Feature: Aggreko digs deep to solve fuel-spill problem

June 2012 | by Matt Burns

Whether it’s a teeming urban landscape, a sub-zero climate or a vast desert, Center for Operational Excellence member Aggreko Plc is there.

The Scotland-based temporary power provider has generators in more than 100 countries, a scope that has helped it cross the $2 billion-a-year revenue mark and secure massive deals such as the 2012 London Olympics. But amid the growth, on-site diesel fuel spills have remained a problem.

Aggreko’s generators (pictured left) consume more than 44 million liters of fuel a day, enough to fill 17 Olympic pools. Reported spills from January 2010 through May 2011 totaled about 58,000 liters, a growing concern as the company stays environmentally conscious with its expanding global footprint.

So how does a company stem the flow of spilled fuel at wildly diverse project sites where a million things could go wrong? With the help of COE and the Fisher College of Business, a group of leaders from one of the company’s three regions, Aggreko International, believes the problem is in striking distance from a solution.

The deep dive

Stepping up to the task were John Campbell, François Pouget and Gonzalo Herreros, continuous improvement leads from areas around the globe. They were among 18 Aggreko employees to complete an intensive, year-long Six Sigma Black Belt program through Fisher’s Executive Education arm with teaching assistance from COE leadership.

The team began with an exhaustive examination of nearly 200 different fuel-spill reports, which represented only a portion of all spills and a wide range of system designs.

“With that system variability, it was very, very hard to pin down why we were getting spills,” Campbell said.

A knee-jerk reaction for a problem like Aggreko’s would be to seek a mechanical fix for the spills, but Campbell’s team had a hunch that process was a major culprit. Indeed, while mechanical and hose failures played a role in some spills, process gaffes were the catalyst in more than half the fuel that spilled.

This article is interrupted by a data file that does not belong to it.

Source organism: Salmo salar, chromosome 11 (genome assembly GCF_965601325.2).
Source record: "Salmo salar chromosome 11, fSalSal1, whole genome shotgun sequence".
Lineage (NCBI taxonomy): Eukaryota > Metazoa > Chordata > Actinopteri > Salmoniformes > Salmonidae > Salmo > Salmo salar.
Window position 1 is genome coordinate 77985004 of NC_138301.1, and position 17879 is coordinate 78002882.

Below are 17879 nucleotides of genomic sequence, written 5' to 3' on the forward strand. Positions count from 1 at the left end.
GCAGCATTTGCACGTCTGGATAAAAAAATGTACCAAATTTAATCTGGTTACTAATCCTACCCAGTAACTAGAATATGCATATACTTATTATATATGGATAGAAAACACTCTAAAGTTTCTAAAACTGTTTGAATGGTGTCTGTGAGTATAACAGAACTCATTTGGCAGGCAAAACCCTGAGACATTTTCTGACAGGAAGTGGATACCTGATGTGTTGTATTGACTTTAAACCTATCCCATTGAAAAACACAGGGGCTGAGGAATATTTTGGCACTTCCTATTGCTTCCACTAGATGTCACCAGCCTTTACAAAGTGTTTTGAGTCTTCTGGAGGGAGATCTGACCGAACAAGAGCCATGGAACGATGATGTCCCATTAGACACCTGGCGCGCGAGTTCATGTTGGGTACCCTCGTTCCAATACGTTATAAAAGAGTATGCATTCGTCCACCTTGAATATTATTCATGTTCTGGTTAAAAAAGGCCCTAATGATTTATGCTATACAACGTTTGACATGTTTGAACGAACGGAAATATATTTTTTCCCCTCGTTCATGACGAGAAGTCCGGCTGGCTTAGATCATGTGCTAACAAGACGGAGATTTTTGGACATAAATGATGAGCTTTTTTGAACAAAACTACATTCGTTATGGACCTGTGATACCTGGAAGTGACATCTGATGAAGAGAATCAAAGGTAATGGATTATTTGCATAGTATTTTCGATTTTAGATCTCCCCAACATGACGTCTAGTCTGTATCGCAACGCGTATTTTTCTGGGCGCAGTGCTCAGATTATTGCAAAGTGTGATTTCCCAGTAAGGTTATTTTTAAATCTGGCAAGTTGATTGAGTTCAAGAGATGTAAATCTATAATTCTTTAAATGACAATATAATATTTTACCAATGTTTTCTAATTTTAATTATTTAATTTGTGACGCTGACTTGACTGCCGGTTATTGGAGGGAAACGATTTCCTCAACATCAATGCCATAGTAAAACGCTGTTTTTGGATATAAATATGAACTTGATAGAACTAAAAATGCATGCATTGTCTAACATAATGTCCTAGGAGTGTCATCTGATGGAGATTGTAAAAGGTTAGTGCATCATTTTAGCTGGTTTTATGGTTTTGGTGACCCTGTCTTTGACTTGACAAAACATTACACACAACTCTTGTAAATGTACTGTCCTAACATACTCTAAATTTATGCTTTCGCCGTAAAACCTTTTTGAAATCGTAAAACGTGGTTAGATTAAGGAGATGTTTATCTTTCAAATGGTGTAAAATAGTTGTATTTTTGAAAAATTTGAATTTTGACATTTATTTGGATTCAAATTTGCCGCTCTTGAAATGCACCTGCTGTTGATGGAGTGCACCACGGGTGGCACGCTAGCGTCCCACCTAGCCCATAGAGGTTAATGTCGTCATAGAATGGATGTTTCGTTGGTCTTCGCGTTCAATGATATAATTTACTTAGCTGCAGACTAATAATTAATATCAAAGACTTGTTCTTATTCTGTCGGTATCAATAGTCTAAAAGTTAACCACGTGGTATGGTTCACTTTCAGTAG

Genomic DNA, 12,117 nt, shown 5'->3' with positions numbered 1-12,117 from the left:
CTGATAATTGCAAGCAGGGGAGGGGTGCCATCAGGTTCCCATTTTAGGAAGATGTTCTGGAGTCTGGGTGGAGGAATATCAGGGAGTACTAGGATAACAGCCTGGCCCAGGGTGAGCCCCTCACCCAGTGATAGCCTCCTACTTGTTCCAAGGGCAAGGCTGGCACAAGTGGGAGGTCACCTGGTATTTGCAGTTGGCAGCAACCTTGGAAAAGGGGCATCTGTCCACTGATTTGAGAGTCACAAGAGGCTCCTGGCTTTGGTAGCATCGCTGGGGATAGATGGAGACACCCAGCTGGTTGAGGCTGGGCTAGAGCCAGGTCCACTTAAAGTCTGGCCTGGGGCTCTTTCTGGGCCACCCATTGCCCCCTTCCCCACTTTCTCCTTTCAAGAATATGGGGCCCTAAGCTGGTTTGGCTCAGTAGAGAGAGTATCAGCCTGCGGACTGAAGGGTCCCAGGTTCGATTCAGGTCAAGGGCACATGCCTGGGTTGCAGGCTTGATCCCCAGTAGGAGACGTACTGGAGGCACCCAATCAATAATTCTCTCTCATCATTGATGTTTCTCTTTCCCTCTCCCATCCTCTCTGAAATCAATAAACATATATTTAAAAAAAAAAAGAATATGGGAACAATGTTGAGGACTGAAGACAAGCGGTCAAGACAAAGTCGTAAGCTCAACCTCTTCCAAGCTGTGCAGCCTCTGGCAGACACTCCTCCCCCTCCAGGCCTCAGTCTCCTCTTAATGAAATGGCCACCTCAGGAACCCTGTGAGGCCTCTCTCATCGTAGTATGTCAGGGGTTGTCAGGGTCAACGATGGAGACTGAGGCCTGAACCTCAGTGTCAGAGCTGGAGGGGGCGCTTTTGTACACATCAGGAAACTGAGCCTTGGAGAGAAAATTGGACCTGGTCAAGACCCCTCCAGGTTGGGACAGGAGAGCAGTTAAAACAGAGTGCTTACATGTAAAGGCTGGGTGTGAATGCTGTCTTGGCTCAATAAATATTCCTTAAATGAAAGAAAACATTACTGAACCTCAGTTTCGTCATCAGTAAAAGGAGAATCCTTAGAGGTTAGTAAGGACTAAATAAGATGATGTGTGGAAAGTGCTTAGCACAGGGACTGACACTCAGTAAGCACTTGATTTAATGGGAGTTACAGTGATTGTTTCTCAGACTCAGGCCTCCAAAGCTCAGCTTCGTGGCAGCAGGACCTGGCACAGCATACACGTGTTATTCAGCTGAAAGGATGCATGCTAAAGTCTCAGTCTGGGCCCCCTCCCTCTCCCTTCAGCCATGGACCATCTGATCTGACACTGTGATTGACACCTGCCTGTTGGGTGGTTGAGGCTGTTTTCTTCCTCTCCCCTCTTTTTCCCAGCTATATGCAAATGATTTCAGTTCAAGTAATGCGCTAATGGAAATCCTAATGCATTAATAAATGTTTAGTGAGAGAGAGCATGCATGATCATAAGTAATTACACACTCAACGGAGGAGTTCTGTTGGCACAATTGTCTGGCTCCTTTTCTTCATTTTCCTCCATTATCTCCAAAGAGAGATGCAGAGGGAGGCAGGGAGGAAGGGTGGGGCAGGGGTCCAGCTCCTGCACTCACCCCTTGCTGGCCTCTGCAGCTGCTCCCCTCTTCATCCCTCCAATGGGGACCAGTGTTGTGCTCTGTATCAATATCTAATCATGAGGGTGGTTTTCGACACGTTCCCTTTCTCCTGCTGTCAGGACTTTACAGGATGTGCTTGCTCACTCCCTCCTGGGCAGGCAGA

The team arrived at that crucial realization using the DMAIC improvement cycle, which spans steps “define,” “measure,” “analyze,” “improve” and “control.” Using that process, Pouget said, helped structure the study and frequent tollgate reviews with managers.

“This helped us be proactive and make sure we were on the right track,” he said.

Making a list

The team turned a critical eye to Aggreko’s field guide for best operating practices and found a major source of problems: The handbook was unclear, even open to interpretation.

“If this is what you’re telling guys to do with 47 million liters of fuel a day, you have to improve the information you’re giving these guys,” Campbell said.

Working with fresh inspection reports, the team developed a revised checklist and a new standard work instruction form with visual cues and detailed steps. Plans called for digitizing that checklist so workers could carry it around on mobile devices.

This shift in Aggreko’s on-site culture was simple but crucial. Crews filled out – and dreaded – paperwork only after a spill, but by folding the process into day-to-day operations an error that once meant a diesel mess was fixed before it was too late. Just by piloting a simple checklist on seven Aggreko International sites for little more than two weeks, workers identified 83 potential points where a spill could have occurred.

“The ‘A-ha!’ moment was (on-site crews) understanding this is part of operations,” Campbell said. “It’s all stitched into what they do.”

Going global

Senior operations staffers in the pilot phase were daunted by the proposed changes but buy-in has improved and a full rollout is on the priority lists of Aggreko’s environmental and engineering divisions.

“The main focus of our project is to help improve our fueling process by empowering our supervisors and technicians to own the site fuel system and to take the lead in preventing potential risks,” Herreros said.

Mark Sheppard, Aggreko’s global head of operational excellence, said it’s an extremely important effort for the company – and one that likely wouldn’t be where it is without the process-first approach taken.

“Without Fisher’s help, we’d probably still be designing a gizmo that would save the world,” he said.


This story is featured in COE's spring 2012 newsletter. To download the full newsletter, click here.